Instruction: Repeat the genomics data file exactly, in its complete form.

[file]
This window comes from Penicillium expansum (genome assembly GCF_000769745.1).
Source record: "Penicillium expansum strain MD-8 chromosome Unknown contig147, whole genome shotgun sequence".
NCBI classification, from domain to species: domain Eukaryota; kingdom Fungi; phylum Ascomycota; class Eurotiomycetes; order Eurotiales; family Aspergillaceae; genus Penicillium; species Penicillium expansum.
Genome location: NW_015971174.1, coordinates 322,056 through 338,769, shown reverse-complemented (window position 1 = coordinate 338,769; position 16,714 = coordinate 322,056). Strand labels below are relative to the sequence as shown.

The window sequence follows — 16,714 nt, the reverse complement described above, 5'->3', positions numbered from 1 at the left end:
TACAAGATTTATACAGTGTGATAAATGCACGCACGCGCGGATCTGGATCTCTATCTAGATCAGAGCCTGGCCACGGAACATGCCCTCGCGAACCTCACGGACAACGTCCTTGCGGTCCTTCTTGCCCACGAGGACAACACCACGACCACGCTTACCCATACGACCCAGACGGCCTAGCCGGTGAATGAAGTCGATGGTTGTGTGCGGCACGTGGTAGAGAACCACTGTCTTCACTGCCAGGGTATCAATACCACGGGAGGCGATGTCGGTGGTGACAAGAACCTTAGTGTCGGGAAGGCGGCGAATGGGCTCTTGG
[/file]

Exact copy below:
This window comes from Penicillium expansum (genome assembly GCF_000769745.1).
Source record: "Penicillium expansum strain MD-8 chromosome Unknown contig147, whole genome shotgun sequence".
NCBI classification, from domain to species: domain Eukaryota; kingdom Fungi; phylum Ascomycota; class Eurotiomycetes; order Eurotiales; family Aspergillaceae; genus Penicillium; species Penicillium expansum.
Genome location: NW_015971174.1, coordinates 322,056 through 338,769, shown reverse-complemented (window position 1 = coordinate 338,769; position 16,714 = coordinate 322,056). Strand labels below are relative to the sequence as shown.

The window sequence follows — 16,714 nt, the reverse complement described above, 5'->3', positions numbered from 1 at the left end:
TACAAGATTTATACAGTGTGATAAATGCACGCACGCGCGGATCTGGATCTCTATCTAGATCAGAGCCTGGCCACGGAACATGCCCTCGCGAACCTCACGGACAACGTCCTTGCGGTCCTTCTTGCCCACGAGGACAACACCACGACCACGCTTACCCATACGACCCAGACGGCCTAGCCGGTGAATGAAGTCGATGGTTGTGTGCGGCACGTGGTAGAGAACCACTGTCTTCACTGCCAGGGTATCAATACCACGGGAGGCGATGTCGGTGGTGACAAGAACCTTAGTGTCGGGAAGGCGGCGAATGGGCTCTTGG